Computer system 400 also includes a communication interface 418 coupled to bus 402. Communication interface 418 provides a two-way data communication coupling to a network link 420 that is connected to a local network 422. For example, communication interface 418 may be an integrated services digital network (ISDN) card or a modem to provide a data communication connection to a corresponding type of telephone line. As another example, communication interface 418 may be a local area network (LAN) card to provide a data communication connection to a compatible LAN. Wireless links may also be implemented. In any such implementation, communication interface 418 sends and receives electrical, electromagnetic or optical signals that carry digital data streams representing various types of information.
Network link 420 typically provides data communication through one or more networks to other data devices. For example, network link 420 may provide a connection through local network 422 to a host computer 424 or to data equipment operated by an Internet Service Provider (ISP) 426. ISP 426 in turn provides data communication services through the world wide packet data communication network now commonly referred to as the “Internet” 428. Local network 422 and Internet 428 both use electrical, electromagnetic or optical signals that carry digital data streams. The signals through the various networks and the signals on network link 420 and through communication interface 418, which carry the digital data to and from computer system 400, are exemplary forms of carrier waves transporting the information.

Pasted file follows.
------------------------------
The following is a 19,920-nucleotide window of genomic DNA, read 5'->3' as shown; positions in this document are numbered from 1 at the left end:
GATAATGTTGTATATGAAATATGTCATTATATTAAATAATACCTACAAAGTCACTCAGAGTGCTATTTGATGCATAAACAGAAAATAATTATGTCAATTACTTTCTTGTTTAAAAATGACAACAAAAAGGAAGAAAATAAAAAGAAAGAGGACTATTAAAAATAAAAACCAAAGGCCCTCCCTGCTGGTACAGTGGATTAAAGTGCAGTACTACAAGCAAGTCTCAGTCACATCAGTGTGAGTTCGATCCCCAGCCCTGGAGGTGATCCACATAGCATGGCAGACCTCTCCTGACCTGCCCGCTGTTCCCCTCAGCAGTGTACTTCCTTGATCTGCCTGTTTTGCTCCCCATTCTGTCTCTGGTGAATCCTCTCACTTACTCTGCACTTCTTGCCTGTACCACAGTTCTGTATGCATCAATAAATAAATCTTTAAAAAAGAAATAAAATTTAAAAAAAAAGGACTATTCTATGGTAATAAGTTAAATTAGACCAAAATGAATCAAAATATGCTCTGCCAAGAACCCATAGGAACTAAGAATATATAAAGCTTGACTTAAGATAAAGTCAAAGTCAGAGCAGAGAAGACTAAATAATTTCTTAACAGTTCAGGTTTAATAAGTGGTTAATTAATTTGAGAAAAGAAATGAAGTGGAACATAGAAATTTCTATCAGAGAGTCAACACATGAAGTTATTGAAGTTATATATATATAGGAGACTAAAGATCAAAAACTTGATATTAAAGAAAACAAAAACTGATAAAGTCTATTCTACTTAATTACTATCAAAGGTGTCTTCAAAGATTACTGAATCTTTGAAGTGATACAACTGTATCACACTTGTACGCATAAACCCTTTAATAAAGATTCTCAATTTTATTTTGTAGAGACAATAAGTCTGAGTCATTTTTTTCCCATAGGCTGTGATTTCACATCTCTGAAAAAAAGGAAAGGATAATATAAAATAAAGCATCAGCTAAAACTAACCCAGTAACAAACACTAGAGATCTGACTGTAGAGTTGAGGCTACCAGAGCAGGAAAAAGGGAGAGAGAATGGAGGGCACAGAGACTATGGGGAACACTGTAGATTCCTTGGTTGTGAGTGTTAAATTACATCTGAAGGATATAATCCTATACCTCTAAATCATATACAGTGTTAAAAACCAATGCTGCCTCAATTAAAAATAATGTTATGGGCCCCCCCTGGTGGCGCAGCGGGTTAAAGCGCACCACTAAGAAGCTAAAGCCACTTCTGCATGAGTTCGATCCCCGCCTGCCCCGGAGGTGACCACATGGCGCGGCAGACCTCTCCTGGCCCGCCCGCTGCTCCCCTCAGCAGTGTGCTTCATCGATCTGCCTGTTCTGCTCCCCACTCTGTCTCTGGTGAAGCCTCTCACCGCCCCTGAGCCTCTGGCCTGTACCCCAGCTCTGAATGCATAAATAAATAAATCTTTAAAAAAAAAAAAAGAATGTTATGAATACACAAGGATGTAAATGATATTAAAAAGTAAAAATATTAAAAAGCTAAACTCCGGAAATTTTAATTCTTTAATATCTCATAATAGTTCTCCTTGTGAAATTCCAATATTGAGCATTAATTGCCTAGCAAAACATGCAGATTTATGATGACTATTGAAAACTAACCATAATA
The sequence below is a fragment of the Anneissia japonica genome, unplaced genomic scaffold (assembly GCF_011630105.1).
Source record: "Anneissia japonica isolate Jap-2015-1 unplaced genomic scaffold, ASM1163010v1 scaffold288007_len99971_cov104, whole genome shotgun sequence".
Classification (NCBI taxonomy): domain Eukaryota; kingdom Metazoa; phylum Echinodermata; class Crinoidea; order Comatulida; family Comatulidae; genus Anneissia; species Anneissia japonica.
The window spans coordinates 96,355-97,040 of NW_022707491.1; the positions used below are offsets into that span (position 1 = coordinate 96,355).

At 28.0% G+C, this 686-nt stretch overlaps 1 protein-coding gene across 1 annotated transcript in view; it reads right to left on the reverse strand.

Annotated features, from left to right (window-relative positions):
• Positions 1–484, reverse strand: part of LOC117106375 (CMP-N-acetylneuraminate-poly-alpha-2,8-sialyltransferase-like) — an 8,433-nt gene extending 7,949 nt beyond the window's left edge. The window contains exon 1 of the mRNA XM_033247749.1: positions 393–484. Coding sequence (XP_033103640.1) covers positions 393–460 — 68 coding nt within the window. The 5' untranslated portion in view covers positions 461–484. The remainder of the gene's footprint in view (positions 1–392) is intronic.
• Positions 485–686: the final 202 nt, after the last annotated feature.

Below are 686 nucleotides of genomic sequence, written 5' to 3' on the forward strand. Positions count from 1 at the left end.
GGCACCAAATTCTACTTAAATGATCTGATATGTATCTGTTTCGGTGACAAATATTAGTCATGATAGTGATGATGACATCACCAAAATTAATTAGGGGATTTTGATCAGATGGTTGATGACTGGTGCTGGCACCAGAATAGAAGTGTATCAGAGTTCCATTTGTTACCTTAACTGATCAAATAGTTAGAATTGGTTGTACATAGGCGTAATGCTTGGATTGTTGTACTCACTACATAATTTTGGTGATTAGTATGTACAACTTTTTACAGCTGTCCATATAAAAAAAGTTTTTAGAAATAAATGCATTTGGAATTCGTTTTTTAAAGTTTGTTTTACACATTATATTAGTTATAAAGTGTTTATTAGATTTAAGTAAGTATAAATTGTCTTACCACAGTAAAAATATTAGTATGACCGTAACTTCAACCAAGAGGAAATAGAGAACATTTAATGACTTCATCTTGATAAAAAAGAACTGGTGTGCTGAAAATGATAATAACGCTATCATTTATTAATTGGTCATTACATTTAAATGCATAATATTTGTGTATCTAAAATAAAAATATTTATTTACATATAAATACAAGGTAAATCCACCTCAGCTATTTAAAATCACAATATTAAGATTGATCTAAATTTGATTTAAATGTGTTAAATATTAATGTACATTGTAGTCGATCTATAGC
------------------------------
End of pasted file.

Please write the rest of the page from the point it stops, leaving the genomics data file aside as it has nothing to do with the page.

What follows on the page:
Computer system 400 can send messages and receive data, including program code, through the network(s), network link 420 and communication interface 418. In the Internet example, a server 430 might transmit a requested code for an application program through Internet 428, ISP 426, local network 422 and communication interface 418.
The received code may be executed by processor 404 as it is received, and/or stored in storage device 410, or other non-volatile storage for later execution. In this manner, computer system 400 may obtain application code in the form of a carrier wave.
At this point, it should be noted that although the invention has been described with reference to a specific embodiment, it should not be construed to be so limited. Various modifications may be made by those of ordinary skill in the art with the benefit of this disclosure without departing from the spirit of the invention. Thus, the invention should not be limited by the specific embodiments used to illustrate it but only by the scope of the issued claims and the equivalents thereof.
|Citing Patent||Filing date||Publication date||Applicant||Title|
|US8468161 *||Jul 14, 2009||Jun 18, 2013||Hewlett-Packard Development Company, L.P.||Determining a seasonal effect in temporal data|
|US20120016886 *||Jul 14, 2009||Jan 19, 2012||Ira Cohen||Determining a seasonal effect in temporal data|
|Mar 24, 2006||AS||Assignment|
Owner name: SUN MICROSYSTEMS, INC., CALIFORNIA
Free format text: ASSIGNMENT OF ASSIGNORS INTEREST;ASSIGNORS:YAP, STEFAN;PEH, DAVID;REEL/FRAME:017722/0512
Effective date: 20060324
|Dec 17, 2014||FPAY||Fee payment|
Year of fee payment: 4